David Bourget (Western Ontario)
David Chalmers (ANU, NYU)
Rafael De Clercq
Ezio Di Nucci
Jonathan Jenkins Ichikawa
Jack Alan Reynolds
Learn more about PhilPapers
Biology and Philosophy 19 (2):185-203 (2004)
The concept of fitness, central to population genetics and to the synthetic theory of evolution, is discussed. After a historical introduction on the origin of this concept, the current meaning of it in population genetics is examined: a cause of the selective process and its quantification. Several difficulties arise for its exact definition. Three adequacy criteria for such a definition are formulated. It is shown that it is impossible to formulate an adequate definition of fitness respecting these criteria. The propensity definition of fitness is presented and rejected. Finally it is argued that fitness is a conceptual device, a useful tool, only for descriptive purposes of selective processes, changing from case to case, and thus devoid of any substantial physical counterpart. Any attempt to its reification is an apport to the metaphysical load evolutionary theory has inherited from Natural Theology.
|Keywords||Fitness Population genetics Theory of evolution|
|Categories||categorize this paper)|
Setup an account with your affiliations in order to access resources via your University's proxy server
Configure custom proxy (use this if your affiliation does not provide a proxy)
|Through your library|
References found in this work BETA
No references found.
Citations of this work BETA
Marshall Abrams (2007). How Do Natural Selection and Random Drift Interact? Philosophy of Science 74 (5):666-679.
Marshall Abrams (2009). Fitness “Kinematics”: Biological Function, Altruism, and Organism–Environment Development. Biology and Philosophy 24 (4):487-504.
Grant Ramsey (2013). Driftability. Synthese 190 (17):3909-3928.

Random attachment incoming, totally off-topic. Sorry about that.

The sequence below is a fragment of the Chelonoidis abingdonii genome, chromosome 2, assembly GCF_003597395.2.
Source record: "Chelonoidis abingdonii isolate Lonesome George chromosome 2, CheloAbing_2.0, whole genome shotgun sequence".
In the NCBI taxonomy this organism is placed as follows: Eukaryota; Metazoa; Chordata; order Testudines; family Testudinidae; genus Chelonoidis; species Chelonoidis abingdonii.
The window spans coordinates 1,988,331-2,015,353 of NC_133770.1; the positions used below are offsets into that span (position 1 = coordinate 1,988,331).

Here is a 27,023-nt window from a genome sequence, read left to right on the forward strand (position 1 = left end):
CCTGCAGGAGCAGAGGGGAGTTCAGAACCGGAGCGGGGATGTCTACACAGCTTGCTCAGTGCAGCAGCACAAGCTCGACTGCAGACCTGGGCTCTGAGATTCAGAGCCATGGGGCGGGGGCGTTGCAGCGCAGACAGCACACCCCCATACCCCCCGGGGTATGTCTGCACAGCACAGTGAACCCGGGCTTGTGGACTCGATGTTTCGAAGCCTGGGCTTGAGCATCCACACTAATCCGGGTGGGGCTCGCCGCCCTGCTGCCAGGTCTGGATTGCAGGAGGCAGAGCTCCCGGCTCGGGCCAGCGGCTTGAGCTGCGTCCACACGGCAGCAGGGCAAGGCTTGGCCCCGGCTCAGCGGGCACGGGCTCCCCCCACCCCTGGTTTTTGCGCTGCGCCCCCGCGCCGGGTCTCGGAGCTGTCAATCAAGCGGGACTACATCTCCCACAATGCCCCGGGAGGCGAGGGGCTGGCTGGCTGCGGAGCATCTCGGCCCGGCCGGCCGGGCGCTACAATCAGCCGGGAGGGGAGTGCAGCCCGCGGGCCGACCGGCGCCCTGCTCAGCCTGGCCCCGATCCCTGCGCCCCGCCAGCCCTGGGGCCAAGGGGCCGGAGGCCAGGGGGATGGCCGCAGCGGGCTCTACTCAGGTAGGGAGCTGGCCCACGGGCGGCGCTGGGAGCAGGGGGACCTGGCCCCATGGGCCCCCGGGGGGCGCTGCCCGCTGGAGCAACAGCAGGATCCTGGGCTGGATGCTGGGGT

Marshall Abrams (2009). The Unity of Fitness. Philosophy of Science 76 (5):750-761.
Charles H. Pence (2015). The Early History of Chance in Evolution. Studies in History and Philosophy of Science 50:48-58.
Similar books and articles
Alejandro Rosas (2010). Beyond Inclusive Fitness? On A Simple And General Explanation For The Evolution of Altruism. Philosophy and Theory in Biology 2 (20130604).
Robert C. Richardson & Richard M. Burian (1992). A Defense of Propensity Interpretations of Fitness. PSA: Proceedings of the Biennial Meeting of the Philosophy of Science Association 1992:349 - 362.
Alex Rosenberg & Frederic Bouchard (2005). Matthen and Ariew's Obituary for Fitness: Reports of its Death Have Been Greatly Exaggerated. [REVIEW] Biology and Philosophy 20 (2-3):343-353.
Henry Byerly (1986). Fitness as a Function. PSA: Proceedings of the Biennial Meeting of the Philosophy of Science Association 1986:494 - 501.
André Ariew & R. C. Lewontin (2004). The Confusions of Fitness. British Journal for the Philosophy of Science 55 (2):347-363.
Andre Ariew (2009). What Fitness Can't Be. Erkenntnis 71 (3):289 - 301.
Susan K. Mills & John H. Beatty (1979). The Propensity Interpretation of Fitness. Philosophy of Science 46 (2):263-286.
Peter Godfrey-Smith (1992). Additivity and the Units of Selection. PSA: Proceedings of the Biennial Meeting of the Philosophy of Science Association 1992:315 - 328.
Henry C. Byerly & Richard E. Michod (1991). Fitness and Evolutionary Explanation. [REVIEW] Biology and Philosophy 6 (1):45-53.
Added to index2009-01-28
Total downloads46 ( #97,810 of 1,938,529 )
Recent downloads (6 months)6 ( #98,698 of 1,938,529 )
How can I increase my downloads?